The Microphones

It Was Hot, We Stayed in the Water

by Katy Widder


Listening to the Microphones latest release, It Was Hot, We Stayed in the Water, is much like the sensation of looking at visual works by Basquiat.

Phil Elvrum, the only actual member of the Microphones, has created a collage of sounds that recall the textures from the chaotic paintings of Basquiat. Basquiat was first a street artist and then an acclaimed artist who became friends with Andy Warhol. The sounds the Microphones create emulate Basquiat’s overall chaos. From only one listening, it’s difficult to pick up patterns or order to the chaos. But, after listening to the complete album a few times, the coherence is obvious.

cover art

The Microphones

It Was Hot, We Stayed in the Water


Just as Basquiat created seemingly random pictures with scribbles, creatures that look as if a three-year-old drew them, and with blobs of color strewn all over, Elvrum creates sounds from a nylon-stringed acoustic guitar, hushed vocal harmonies, accordion, tape loops, ambient nature sounds, xylophone, feedback and fuzz blasts. Each artist uses unusual and seemingly chaotic combinations to create a unified work.

Elvrum, a songwriter, producer and multi-instrumentalist in his early twenties is part of the bursting independent music scene in Olympia, Washington. He is also a member of Old Time Relijun and D+. And if that isn’t enough, he was the producer of Mirah, Dub Narcotic/Jon Spencer, Old Time Relijun and Jason Traeger.

His previous releases as the Microphones have received critical acclaim. Don’t Wake Me Up, released in August of 1999, was praised in CMJ and Magnet. But, It Was Hot, We Stayed in the Water is probably the most accessible; it’s being played on college and commercial radios across the country.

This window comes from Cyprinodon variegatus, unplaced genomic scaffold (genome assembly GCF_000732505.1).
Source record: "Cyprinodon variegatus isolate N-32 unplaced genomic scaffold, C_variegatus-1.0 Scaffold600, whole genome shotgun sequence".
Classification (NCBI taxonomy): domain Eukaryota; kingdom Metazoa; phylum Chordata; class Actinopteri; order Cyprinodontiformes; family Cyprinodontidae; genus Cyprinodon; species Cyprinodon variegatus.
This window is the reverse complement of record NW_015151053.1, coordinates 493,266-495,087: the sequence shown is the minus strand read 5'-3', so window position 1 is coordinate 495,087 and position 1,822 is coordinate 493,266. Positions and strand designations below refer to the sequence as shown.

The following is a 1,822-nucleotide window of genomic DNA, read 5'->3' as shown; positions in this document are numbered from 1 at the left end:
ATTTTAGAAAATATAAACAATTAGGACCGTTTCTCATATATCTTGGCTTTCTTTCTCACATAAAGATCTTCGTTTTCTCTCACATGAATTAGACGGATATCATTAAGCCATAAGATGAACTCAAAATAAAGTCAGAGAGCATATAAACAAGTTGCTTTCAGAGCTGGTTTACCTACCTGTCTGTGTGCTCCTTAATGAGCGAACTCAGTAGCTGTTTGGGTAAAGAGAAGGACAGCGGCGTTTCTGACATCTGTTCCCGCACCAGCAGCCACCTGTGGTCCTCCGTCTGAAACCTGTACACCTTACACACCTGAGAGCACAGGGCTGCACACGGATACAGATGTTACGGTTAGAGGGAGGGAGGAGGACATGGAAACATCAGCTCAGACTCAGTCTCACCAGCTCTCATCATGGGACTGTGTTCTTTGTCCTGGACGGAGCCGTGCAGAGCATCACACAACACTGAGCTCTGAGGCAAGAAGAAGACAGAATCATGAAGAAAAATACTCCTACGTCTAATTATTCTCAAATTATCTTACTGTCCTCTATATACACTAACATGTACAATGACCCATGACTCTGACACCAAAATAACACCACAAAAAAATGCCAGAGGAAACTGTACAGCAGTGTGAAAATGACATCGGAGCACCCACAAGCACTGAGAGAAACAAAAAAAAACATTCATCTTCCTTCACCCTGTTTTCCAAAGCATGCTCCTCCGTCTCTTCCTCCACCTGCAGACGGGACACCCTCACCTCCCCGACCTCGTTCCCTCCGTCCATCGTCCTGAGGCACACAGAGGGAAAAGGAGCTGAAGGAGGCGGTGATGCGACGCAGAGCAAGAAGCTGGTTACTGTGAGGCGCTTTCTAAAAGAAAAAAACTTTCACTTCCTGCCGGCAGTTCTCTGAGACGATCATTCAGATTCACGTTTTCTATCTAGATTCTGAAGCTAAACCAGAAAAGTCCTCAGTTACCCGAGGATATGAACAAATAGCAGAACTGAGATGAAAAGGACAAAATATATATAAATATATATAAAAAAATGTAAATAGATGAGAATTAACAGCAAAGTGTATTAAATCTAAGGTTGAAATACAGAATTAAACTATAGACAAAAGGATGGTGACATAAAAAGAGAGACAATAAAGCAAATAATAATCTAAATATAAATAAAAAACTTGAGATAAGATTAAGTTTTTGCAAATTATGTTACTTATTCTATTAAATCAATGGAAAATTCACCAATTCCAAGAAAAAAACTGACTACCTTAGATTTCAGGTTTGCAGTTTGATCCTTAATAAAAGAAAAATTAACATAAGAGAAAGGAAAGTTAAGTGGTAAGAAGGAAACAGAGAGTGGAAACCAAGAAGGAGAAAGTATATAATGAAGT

Elvrum deserves the acclaim he’s received. But, of course, he had a little help from his friends Khaela Maricich, Mirah Yomtovzeitlyn, Jenn Kliese, Anna Oxygen, Karl Blau and Jason Wall at Dub Narcotic Studio. The result is an album that stays interesting throughout the entirety.

From lulling looped guitar, static fuzz and melodic keyboards to spastic drum solos and a capella choir parts, variety in sound keeps ears interested until the last note. A perfect example is “The Glow.” The song begins with acoustic guitar and the airy, high and childlike voice of Elvrum. Soon a choir comes in, creating dissonance. Later the song becomes ambient and a girl voice floats above the electronic music. All of a sudden drums begin blaring and towards the end everything blurs and becomes muffled until it fades to silence. This epic of a song is over 11 minutes long, but worth every minute.

Other memorable tracks include “The Breeze,” which has a trip-hop feel and is heavy on accordion, and the closing track of the album, “Organ,” which is a heavy, slow, organ adagio that begins at pianissimo and crescendos to fortissimo amongst atmospheric distortion.

But, all the songs on It Was Hot, We Stayed in the Water are worth listening to. The beauty of this album is that all the songs fit together to create one gigantic eclectic musical collage that will both lull and entice.

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